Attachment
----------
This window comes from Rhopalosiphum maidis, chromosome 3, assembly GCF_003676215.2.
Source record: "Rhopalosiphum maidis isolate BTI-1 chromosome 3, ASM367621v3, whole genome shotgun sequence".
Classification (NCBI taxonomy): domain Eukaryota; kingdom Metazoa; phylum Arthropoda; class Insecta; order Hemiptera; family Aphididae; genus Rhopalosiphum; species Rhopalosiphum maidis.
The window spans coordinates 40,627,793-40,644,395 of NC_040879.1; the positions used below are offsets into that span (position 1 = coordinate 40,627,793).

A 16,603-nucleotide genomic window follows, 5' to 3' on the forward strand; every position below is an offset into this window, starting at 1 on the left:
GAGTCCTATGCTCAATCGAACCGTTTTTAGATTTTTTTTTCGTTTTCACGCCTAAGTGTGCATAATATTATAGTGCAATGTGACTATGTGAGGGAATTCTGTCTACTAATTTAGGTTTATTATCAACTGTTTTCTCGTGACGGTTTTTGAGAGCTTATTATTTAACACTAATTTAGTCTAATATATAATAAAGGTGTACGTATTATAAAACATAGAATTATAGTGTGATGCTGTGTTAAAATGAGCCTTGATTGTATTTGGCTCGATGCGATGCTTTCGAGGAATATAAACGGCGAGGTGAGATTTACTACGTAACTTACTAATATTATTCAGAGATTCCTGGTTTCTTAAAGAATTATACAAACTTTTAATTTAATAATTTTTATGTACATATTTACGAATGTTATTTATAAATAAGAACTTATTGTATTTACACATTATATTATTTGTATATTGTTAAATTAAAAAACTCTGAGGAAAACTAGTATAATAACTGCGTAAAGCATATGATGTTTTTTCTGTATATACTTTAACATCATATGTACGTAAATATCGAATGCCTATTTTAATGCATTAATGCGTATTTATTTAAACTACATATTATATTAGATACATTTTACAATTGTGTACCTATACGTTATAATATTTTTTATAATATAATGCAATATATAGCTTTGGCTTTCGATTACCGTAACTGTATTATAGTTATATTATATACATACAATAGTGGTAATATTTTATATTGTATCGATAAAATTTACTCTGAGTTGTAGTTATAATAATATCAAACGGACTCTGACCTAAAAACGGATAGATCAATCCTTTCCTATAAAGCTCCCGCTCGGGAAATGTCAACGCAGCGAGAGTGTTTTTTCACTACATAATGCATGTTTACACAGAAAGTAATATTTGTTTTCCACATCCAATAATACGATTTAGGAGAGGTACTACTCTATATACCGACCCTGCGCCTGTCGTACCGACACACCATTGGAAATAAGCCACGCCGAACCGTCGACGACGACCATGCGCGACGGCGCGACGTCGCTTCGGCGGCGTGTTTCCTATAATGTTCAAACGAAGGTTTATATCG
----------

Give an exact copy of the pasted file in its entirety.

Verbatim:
This window comes from Rhopalosiphum maidis, chromosome 3, assembly GCF_003676215.2.
Source record: "Rhopalosiphum maidis isolate BTI-1 chromosome 3, ASM367621v3, whole genome shotgun sequence".
Classification (NCBI taxonomy): domain Eukaryota; kingdom Metazoa; phylum Arthropoda; class Insecta; order Hemiptera; family Aphididae; genus Rhopalosiphum; species Rhopalosiphum maidis.
The window spans coordinates 40,627,793-40,644,395 of NC_040879.1; the positions used below are offsets into that span (position 1 = coordinate 40,627,793).

A 16,603-nucleotide genomic window follows, 5' to 3' on the forward strand; every position below is an offset into this window, starting at 1 on the left:
GAGTCCTATGCTCAATCGAACCGTTTTTAGATTTTTTTTTCGTTTTCACGCCTAAGTGTGCATAATATTATAGTGCAATGTGACTATGTGAGGGAATTCTGTCTACTAATTTAGGTTTATTATCAACTGTTTTCTCGTGACGGTTTTTGAGAGCTTATTATTTAACACTAATTTAGTCTAATATATAATAAAGGTGTACGTATTATAAAACATAGAATTATAGTGTGATGCTGTGTTAAAATGAGCCTTGATTGTATTTGGCTCGATGCGATGCTTTCGAGGAATATAAACGGCGAGGTGAGATTTACTACGTAACTTACTAATATTATTCAGAGATTCCTGGTTTCTTAAAGAATTATACAAACTTTTAATTTAATAATTTTTATGTACATATTTACGAATGTTATTTATAAATAAGAACTTATTGTATTTACACATTATATTATTTGTATATTGTTAAATTAAAAAACTCTGAGGAAAACTAGTATAATAACTGCGTAAAGCATATGATGTTTTTTCTGTATATACTTTAACATCATATGTACGTAAATATCGAATGCCTATTTTAATGCATTAATGCGTATTTATTTAAACTACATATTATATTAGATACATTTTACAATTGTGTACCTATACGTTATAATATTTTTTATAATATAATGCAATATATAGCTTTGGCTTTCGATTACCGTAACTGTATTATAGTTATATTATATACATACAATAGTGGTAATATTTTATATTGTATCGATAAAATTTACTCTGAGTTGTAGTTATAATAATATCAAACGGACTCTGACCTAAAAACGGATAGATCAATCCTTTCCTATAAAGCTCCCGCTCGGGAAATGTCAACGCAGCGAGAGTGTTTTTTCACTACATAATGCATGTTTACACAGAAAGTAATATTTGTTTTCCACATCCAATAATACGATTTAGGAGAGGTACTACTCTATATACCGACCCTGCGCCTGTCGTACCGACACACCATTGGAAATAAGCCACGCCGAACCGTCGACGACGACCATGCGCGACGGCGCGACGTCGCTTCGGCGGCGTGTTTCCTATAATGTTCAAACGAAGGTTTATATCG